Falling short


Regulatory inadequacies are holding back India’s drugs industry, argues DG Shah of the Indian Pharmaceutical Alliance

In May, Ranbaxy, an Indian pharmaceutical company that is part of the Daiichi Sankyo Group, was fined US$500 million by the United States Food and Drug Administration (FDA) for offences relating to the manufacture and distribution of adulterated drugs that were made in India.

DG Shah
DG Shah

India has the largest number of FDA-approved plants outside the US, and there are fears that the penalty has damaged the image of the country’s pharmaceutical industry. It has also focused attention on the shortcomings of India’s regulatory infrastructure for the sector.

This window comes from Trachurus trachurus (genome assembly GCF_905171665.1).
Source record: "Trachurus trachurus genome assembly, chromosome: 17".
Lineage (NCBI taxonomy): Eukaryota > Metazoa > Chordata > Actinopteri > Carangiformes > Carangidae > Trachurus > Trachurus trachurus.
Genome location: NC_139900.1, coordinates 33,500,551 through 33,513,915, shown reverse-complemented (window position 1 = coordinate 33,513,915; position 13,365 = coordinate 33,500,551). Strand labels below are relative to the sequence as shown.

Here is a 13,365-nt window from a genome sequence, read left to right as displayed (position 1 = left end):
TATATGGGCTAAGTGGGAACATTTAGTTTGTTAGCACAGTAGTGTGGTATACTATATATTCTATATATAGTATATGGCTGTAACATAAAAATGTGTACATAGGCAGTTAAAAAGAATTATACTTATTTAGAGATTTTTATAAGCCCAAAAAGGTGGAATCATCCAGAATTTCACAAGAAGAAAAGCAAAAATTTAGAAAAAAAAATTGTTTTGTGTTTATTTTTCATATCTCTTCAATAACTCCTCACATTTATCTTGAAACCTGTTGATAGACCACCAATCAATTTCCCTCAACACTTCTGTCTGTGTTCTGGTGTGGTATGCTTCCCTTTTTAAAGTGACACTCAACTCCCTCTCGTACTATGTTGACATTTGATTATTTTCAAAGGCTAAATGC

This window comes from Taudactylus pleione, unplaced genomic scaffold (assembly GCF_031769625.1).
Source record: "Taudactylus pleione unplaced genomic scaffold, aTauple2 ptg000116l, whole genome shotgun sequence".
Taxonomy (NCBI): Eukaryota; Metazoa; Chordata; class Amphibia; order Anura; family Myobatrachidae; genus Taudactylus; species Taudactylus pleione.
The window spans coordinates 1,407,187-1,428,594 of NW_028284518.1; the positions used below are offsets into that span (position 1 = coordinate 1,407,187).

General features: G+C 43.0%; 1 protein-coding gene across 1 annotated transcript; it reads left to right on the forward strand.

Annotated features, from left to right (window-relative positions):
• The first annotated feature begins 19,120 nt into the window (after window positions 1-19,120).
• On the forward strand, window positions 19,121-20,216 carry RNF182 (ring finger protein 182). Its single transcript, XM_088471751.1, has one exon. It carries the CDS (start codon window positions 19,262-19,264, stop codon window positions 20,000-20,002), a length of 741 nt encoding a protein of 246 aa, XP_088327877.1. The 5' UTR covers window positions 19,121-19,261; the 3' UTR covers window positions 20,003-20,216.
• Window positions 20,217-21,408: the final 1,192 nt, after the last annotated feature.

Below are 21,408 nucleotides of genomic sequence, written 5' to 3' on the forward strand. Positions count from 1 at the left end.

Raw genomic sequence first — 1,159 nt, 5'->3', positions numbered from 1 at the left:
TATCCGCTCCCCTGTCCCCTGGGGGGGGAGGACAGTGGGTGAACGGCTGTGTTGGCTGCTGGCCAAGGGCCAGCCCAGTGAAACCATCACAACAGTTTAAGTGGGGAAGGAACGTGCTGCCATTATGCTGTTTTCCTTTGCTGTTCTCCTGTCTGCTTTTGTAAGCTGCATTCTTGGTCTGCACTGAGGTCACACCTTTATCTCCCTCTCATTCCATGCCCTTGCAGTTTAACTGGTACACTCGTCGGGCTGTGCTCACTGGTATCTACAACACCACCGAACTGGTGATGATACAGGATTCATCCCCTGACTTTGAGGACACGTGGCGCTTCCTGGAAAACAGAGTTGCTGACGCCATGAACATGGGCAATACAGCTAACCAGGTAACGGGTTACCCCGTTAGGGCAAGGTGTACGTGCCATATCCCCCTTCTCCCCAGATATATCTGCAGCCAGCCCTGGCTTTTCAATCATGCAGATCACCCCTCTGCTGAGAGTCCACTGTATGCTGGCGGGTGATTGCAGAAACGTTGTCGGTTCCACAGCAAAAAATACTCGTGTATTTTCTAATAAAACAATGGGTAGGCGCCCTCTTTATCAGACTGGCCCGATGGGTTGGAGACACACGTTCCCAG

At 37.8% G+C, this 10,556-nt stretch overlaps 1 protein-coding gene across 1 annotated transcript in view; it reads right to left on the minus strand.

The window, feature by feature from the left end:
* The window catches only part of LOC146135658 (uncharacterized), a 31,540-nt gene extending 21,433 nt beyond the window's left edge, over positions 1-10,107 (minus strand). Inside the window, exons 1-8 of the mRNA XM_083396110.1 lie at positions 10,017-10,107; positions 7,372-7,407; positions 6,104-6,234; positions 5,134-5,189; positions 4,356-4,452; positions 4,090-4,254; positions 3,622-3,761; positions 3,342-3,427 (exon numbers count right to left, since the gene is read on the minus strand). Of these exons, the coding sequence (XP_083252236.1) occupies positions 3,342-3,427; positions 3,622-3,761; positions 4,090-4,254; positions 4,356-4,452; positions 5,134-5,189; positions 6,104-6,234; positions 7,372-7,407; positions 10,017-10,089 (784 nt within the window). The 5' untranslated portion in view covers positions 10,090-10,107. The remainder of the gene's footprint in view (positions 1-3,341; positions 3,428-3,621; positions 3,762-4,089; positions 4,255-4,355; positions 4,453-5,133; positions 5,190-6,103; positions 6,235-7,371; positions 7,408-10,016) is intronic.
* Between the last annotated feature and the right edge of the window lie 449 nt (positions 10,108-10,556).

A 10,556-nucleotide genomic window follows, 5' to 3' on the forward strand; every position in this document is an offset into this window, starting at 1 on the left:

The FDA has zero tolerance for manufacturing deficiencies. Statistics on import alerts, which are issued by the FDA when a product is deemed to present a safety risk, show that complying with the regulator’s exacting standards is a challenge for every company, whether Indian or American, generic or innovator. Indeed, 63 import alerts are currently in force for Canadian products, 42 for UK products, 40 for Japanese products, 35 for German products and 47 for Indian products.

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DG Shah is the secretary general of the Indian Pharmaceutical Alliance, which comprises 19 leading research-based Indian pharmaceutical companies.